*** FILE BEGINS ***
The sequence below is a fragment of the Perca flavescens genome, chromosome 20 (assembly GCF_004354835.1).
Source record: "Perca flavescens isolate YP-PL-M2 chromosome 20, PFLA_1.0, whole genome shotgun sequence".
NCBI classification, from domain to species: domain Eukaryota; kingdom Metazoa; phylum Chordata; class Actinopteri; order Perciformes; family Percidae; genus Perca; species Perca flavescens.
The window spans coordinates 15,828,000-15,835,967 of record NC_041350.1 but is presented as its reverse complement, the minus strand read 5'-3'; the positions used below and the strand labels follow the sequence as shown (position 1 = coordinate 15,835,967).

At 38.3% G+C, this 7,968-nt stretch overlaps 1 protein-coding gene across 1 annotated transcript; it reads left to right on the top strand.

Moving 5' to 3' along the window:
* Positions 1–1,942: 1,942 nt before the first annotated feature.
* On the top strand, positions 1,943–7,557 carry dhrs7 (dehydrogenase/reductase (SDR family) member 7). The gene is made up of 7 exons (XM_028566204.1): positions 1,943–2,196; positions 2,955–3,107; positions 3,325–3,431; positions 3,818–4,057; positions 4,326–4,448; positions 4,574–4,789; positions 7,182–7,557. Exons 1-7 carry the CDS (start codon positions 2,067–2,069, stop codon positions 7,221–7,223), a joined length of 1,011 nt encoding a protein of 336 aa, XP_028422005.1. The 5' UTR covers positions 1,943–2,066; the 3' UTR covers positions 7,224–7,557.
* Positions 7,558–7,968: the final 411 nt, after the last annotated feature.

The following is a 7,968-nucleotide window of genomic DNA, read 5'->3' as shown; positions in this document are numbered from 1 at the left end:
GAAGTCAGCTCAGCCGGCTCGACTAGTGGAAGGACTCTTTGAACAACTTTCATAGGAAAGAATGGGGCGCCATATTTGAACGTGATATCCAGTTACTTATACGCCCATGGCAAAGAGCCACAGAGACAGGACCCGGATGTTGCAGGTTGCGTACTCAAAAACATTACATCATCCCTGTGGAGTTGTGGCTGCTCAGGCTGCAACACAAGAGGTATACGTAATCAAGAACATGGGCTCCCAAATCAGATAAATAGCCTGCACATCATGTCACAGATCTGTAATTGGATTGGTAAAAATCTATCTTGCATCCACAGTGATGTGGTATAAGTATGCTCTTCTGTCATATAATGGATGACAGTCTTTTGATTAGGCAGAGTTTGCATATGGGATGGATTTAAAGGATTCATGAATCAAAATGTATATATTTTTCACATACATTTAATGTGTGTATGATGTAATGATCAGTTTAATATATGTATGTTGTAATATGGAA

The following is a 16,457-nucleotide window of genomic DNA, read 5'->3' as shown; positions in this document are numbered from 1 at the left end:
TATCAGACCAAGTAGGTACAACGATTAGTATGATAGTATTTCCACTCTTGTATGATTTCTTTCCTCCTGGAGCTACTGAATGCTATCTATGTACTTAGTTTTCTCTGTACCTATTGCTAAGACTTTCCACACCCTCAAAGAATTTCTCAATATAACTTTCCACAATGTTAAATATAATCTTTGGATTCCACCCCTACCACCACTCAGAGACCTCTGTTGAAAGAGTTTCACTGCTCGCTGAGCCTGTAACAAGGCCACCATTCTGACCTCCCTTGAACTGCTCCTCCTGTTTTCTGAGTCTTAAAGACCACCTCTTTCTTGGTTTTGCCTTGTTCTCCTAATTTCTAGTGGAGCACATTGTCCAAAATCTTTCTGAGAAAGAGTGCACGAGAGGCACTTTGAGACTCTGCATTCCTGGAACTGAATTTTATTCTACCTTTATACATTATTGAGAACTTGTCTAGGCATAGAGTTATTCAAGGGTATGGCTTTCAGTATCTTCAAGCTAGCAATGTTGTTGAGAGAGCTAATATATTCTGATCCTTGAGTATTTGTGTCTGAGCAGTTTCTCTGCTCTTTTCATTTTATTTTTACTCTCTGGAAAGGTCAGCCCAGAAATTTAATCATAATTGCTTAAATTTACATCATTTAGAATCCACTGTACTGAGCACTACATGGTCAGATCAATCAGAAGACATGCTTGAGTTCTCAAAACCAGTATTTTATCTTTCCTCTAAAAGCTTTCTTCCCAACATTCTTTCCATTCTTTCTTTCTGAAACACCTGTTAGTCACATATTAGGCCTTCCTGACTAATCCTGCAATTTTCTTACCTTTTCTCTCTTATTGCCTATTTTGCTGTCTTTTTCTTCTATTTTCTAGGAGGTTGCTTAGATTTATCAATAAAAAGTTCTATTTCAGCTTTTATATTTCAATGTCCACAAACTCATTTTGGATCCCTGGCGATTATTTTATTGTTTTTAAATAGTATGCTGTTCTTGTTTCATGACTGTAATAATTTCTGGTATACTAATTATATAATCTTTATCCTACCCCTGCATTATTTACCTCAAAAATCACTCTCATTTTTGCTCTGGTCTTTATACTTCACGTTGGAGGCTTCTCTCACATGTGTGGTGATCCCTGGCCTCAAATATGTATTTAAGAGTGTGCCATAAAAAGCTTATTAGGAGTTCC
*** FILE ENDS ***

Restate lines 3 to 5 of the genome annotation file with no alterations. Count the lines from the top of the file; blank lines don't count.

NCBI classification, from domain to species: domain Eukaryota; kingdom Metazoa; phylum Chordata; class Actinopteri; order Perciformes; family Percidae; genus Perca; species Perca flavescens.
The window spans coordinates 15,828,000-15,835,967 of record NC_041350.1 but is presented as its reverse complement, the minus strand read 5'-3'; the positions used below and the strand labels follow the sequence as shown (position 1 = coordinate 15,835,967).

At 38.3% G+C, this 7,968-nt stretch overlaps 1 protein-coding gene across 1 annotated transcript; it reads left to right on the top strand.